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Figure 1: TMT, 2-HP, and IA induced avoidance in a concentration-dependent way. Bar and line charts representing the avoidance ratio and time spent in each zone for increasing concentrations of each odorant. For all three odorants, the avoidance ratio was significantly different from the control situation (no odor) only when pure substance was presented (A,C,E, *p < 0.05). Time spent by the animals at the stimulus zone was dose-dependently decreased by TMT with respect to the neutral zone (B), whereas 2-HP did not induce avoidance except when presented pure (D). Finally, IA produced a pattern of avoidance similar to that of TMT (F). Comparison between the stimulus zone with the same zone in the control (no odor): a, p < 0.05. Comparison between the stimulus and the neutral zones: b, p < 0.05. Data are represented as mean ± SEM.

Mentions: The avoidance ratio for the group exposed to TMT was significantly different from control at the highest amount of TMT used [repeated measures ANOVA, factor CONCENTRATION, F(9, 99) = 4.9, p < 0.001; post-hoc comparison between exposure day 9 (38 μmol of TMT) vs. control (no TMT), p = 0.009; Figure 1A]. We further checked whether there was a difference in the raw time that animals spent in each zone. There was a significant decrease of the time spent in the stimulus zone when it contained 38 μmol of TMT with respect to the stimulus zone in the control day [repeated measures ANOVA, CONCENTRATION × ZONE, F(9, 99) = 3.6, p < 0.001; post-hoc comparison for exposure day 9, stimulus zone vs. control, p = 0.001; Figure 1B]. Still, post-hoc pairwise comparisons between zones showed that time spent in the TMT zone was lower with respect to the neutral zone during exposure days 2, 4, 8, and 9 (3.8 pmol, p = 0.023; 0.38 nmol, p = 0.015; 3.8 μmol, p = 0.002; and 38 μmol, p < 0.001; Figure 1B). These results suggest that mice were able to detect TMT from 3.8 pmol, since this amount induced a slight avoidance reaction (Figure 1B), but TMT was strongly avoided at pure concentration only as measured with both time spent in zones and avoidance ratio.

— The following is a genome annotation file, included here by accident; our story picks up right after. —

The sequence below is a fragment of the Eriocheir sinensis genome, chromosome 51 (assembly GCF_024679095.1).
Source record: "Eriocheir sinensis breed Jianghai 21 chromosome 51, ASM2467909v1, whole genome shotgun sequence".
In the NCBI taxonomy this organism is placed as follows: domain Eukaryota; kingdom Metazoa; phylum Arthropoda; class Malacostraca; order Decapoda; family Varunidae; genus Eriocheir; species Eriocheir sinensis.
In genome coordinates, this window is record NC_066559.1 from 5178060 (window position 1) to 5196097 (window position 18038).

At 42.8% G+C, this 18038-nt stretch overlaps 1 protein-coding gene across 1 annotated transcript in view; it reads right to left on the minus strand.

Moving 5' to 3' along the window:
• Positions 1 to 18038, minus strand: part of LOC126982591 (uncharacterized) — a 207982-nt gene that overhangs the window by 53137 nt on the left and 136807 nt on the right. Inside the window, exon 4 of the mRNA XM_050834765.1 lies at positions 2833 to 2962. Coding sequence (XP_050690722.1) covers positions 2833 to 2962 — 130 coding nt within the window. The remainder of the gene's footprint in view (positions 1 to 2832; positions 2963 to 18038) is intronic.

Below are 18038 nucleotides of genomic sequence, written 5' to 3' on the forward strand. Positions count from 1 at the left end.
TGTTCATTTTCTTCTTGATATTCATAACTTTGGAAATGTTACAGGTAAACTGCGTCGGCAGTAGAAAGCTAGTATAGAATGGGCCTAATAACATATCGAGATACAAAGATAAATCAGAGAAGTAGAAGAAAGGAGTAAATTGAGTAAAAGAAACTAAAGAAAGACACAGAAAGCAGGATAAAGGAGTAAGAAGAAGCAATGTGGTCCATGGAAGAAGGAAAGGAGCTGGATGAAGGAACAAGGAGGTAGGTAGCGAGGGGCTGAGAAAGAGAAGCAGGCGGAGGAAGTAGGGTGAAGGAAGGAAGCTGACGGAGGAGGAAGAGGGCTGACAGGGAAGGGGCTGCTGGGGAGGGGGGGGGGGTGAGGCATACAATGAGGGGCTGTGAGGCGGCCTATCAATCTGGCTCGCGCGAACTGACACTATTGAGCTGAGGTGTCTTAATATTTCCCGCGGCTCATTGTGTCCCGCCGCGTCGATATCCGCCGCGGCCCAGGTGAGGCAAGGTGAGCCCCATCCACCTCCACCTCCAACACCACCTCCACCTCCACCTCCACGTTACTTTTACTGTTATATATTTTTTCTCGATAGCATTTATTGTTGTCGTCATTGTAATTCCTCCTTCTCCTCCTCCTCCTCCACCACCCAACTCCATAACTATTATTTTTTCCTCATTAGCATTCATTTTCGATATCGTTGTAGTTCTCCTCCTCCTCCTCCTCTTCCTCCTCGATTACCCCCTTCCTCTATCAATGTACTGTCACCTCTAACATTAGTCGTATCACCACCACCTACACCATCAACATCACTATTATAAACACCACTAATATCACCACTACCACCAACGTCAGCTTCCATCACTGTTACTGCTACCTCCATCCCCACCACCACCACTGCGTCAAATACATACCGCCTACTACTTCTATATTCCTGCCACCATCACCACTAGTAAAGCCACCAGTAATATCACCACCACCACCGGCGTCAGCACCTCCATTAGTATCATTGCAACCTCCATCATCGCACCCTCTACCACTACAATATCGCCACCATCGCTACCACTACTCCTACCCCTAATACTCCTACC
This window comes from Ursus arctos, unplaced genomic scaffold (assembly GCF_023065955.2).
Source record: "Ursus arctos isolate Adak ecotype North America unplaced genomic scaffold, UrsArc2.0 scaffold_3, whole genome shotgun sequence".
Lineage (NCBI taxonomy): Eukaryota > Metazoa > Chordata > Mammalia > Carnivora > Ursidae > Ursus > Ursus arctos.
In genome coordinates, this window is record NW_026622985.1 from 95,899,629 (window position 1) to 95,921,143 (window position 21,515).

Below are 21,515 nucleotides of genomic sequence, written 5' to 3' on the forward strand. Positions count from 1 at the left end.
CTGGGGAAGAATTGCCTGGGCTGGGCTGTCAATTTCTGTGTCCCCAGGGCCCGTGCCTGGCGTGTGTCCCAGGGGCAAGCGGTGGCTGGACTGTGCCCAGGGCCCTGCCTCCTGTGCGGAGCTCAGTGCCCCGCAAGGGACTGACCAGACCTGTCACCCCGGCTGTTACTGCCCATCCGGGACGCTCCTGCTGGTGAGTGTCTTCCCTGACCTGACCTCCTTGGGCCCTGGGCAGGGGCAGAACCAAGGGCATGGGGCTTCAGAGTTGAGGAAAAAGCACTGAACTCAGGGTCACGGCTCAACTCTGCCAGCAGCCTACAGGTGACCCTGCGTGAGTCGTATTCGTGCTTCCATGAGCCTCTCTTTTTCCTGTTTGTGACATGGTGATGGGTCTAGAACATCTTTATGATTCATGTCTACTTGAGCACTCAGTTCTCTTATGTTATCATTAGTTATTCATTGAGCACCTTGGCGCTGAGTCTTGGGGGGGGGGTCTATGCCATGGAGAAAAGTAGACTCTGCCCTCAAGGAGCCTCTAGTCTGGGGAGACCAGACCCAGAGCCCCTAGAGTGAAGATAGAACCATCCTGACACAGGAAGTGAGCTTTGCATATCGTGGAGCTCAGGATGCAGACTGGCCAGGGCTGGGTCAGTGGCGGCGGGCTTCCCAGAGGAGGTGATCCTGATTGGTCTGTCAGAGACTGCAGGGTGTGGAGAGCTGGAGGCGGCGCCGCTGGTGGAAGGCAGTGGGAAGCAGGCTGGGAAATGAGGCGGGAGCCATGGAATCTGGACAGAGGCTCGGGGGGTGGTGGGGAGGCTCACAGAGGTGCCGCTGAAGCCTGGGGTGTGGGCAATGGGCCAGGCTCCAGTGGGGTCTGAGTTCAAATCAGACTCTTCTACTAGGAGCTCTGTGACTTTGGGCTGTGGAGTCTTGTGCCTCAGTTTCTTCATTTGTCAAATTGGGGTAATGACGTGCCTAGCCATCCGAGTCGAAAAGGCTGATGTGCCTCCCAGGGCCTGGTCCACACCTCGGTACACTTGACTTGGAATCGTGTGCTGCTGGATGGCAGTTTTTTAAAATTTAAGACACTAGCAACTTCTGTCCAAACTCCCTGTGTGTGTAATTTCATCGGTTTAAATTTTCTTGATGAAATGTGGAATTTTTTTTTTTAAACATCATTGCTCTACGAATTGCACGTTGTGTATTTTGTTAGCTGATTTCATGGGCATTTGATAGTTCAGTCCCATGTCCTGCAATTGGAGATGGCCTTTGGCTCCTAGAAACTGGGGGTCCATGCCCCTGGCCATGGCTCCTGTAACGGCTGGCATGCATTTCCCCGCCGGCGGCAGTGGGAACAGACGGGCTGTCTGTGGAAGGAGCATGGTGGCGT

Avoidance and contextual learning induced by a kairomone, a pheromone and a common odorant in female CD1 mice.

Fortes-Marco L, Lanuza E, Martínez-García F, Agustín-Pavón C - Front Neurosci (2015)

TMT, 2-HP, and IA induced avoidance in a concentration-dependent way. Bar and line charts representing the avoidance ratio and time spent in each zone for increasing concentrations of each odorant. For all three odorants, the avoidance ratio was significantly different from the control situation (no odor) only when pure substance was presented (A,C,E, *p < 0.05). Time spent by the animals at the stimulus zone was dose-dependently decreased by TMT with respect to the neutral zone (B), whereas 2-HP did not induce avoidance except when presented pure (D). Finally, IA produced a pattern of avoidance similar to that of TMT (F). Comparison between the stimulus zone with the same zone in the control (no odor): a, p < 0.05. Comparison between the stimulus and the neutral zones: b, p < 0.05. Data are represented as mean ± SEM.
© Copyright Policy
Related In: Results  -  Collection

License
Show All Figures
getmorefigures.php?uid=PMC4594011&req=5

Figure 1: TMT, 2-HP, and IA induced avoidance in a concentration-dependent way. Bar and line charts representing the avoidance ratio and time spent in each zone for increasing concentrations of each odorant. For all three odorants, the avoidance ratio was significantly different from the control situation (no odor) only when pure substance was presented (A,C,E, *p < 0.05). Time spent by the animals at the stimulus zone was dose-dependently decreased by TMT with respect to the neutral zone (B), whereas 2-HP did not induce avoidance except when presented pure (D). Finally, IA produced a pattern of avoidance similar to that of TMT (F). Comparison between the stimulus zone with the same zone in the control (no odor): a, p < 0.05. Comparison between the stimulus and the neutral zones: b, p < 0.05. Data are represented as mean ± SEM.